This was no running with the bulls in Pamplona, but for dozens of cello lovers, the chance to mingle - and play - with professional musicians from the Philadelphia Orchestra on Saturday was a thrill all its own.
The "cello play-in" filled the typically spare lobby of the Kimmel Center for the Performing Arts with musicians of all ages and skill levels. Also on hand, of course, were their parents, grandparents, and teachers, indeed anyone who loves the sound of a cello in classical, pop, and holiday music.
For a full hour, members of the orchestra's cello section sat alongside the amateurs, playing everything from Bach's haunting "Air on the G String" and Handel's jaunty "Hornpipe" to sing-alongs like "Jingle Bells" and Paul McCartney's "Michelle."
"Awesome," said Heather Kohler of Lansdale, whose 8-year-old son, Markese Williams - he of the mohawk haircut - was gingerly plucking the strings of the instrument he chose just four months ago, his mother said, "because his sister plays the violin and he wanted something bigger."
Whatever the backstory, everyone seemed to have fun.
"It's about the pure joy of music-making," said Gloria dePasquale, an orchestra cellist since 1977, who serves as chair of the musicians' education committee and promoter-in-chief of the play-in.
The evening drew two special guests: conductor Gianandrea Noseda, music director of the Teatro Regio in Turin, Italy, and cellist Alisa Weilerstein, a 2011 MacArthur Foundation Fellow whose November debut album featured the Elliott Carter and Elgar Cello Concertos with conductor Daniel Barenboim and the Berlin Staatskapelle orchestra.
Both jumped right in for a good half-hour or more to play old favorites, even though they had star billing on the Philadelphia Orchestra's program immediately after the play-in. In fact, organizers of the preconcert event hoped that their presence - and the play-in - would inspire a pumped-up audience to buy (discounted) tickets for the performance, called "Tchaikovsky and a Genius."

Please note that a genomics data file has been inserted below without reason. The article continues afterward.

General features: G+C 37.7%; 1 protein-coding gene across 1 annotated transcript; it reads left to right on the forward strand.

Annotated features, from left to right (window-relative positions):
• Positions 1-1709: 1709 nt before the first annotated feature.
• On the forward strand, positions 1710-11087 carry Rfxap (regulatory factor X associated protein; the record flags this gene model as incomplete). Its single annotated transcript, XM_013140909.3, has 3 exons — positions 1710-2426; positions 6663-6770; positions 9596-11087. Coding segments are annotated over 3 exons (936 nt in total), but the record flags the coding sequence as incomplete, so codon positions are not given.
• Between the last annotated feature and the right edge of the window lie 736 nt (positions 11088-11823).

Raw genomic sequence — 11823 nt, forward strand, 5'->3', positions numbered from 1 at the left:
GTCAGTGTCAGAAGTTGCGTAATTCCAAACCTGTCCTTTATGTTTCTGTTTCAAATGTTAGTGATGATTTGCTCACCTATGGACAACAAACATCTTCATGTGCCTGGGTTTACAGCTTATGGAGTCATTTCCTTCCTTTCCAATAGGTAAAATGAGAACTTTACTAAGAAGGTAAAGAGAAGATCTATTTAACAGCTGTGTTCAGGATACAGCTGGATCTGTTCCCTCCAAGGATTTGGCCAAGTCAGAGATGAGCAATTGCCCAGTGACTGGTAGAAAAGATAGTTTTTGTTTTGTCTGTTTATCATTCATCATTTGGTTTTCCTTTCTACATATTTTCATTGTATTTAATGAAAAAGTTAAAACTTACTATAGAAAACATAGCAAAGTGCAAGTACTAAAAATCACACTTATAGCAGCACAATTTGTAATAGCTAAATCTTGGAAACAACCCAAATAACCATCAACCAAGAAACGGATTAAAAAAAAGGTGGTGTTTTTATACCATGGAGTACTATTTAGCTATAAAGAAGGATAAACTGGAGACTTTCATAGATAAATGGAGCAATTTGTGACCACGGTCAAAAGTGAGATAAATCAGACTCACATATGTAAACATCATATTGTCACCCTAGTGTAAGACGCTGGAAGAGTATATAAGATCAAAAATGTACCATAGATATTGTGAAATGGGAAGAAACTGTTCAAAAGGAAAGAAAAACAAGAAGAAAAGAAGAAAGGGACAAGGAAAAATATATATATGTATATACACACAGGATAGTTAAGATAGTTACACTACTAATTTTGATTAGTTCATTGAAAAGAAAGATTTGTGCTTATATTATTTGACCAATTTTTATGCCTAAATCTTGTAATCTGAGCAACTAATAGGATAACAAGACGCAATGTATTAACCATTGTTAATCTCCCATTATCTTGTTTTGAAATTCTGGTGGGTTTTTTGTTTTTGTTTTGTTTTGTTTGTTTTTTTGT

"We are able to measure the impact of these things now," dePasquale said, "and answer the question: 'Do these events drive up box-office sales?' "
The anecdotal evidence was in. When asked how many play-in participants would be stashing their instruments in the Kimmel's "secure cello check" before heading for the orchestra, hands shot up all over the room.
Besides the "pure joy" factor, and potential ticket sales, there were other reasons for the play-in.
The orchestra is intently looking for ways to connect with the public, as it did this year with free concerts at Penn's Landing and Curtis Arboretum in suburban Wyncote.
And it's some feat when the Kimmel Center lobby becomes a destination, rather than dead space or pass-through.
Isabel Newell of Moorestown, a 12-year-old who's been playing cello for five years, said she was "only a little nervous" because she's performed before in summer camp and just landed a big role in Annie Jr., the kids' musical.
Isabel, outfitted in elegant black for the event, takes lessons from orchestra cellist Bob Cafaro, who calls her "a big talent." She claims not to practice much, but she does love the instrument.
"The cello is real cool, indeed," she said. "It has the most beautiful sounds."
When the call went out from the orchestra earlier this year for ideas for "one big community event that is low cost but big impact," dePasquale said she immediately thought of a cello play-in. The idea had been successfully tried once before, when the Kimmel Center opened more than a decade ago.
In late November, music schools, colleges, and community orchestras in the Philadelphia area received an e-mail blast invitation to the play-in and, according to Jesson Geiple, the orchestra's public-relations manager, response was swift. In just a week, 164 people registered and the event had to be closed.
Participants were instructed to download a part for each of the 20 or so musical selections, according to their ability level.
Susan Clayton, 60, said she took up the cello only 15 years ago, after a health scare. "I find it mesmerizing, calming, peaceful," she said, which is useful these days, too.
For although Clayton is healthy, her house is not. "I live in Toms River," she said. "We're recovering from Sandy."
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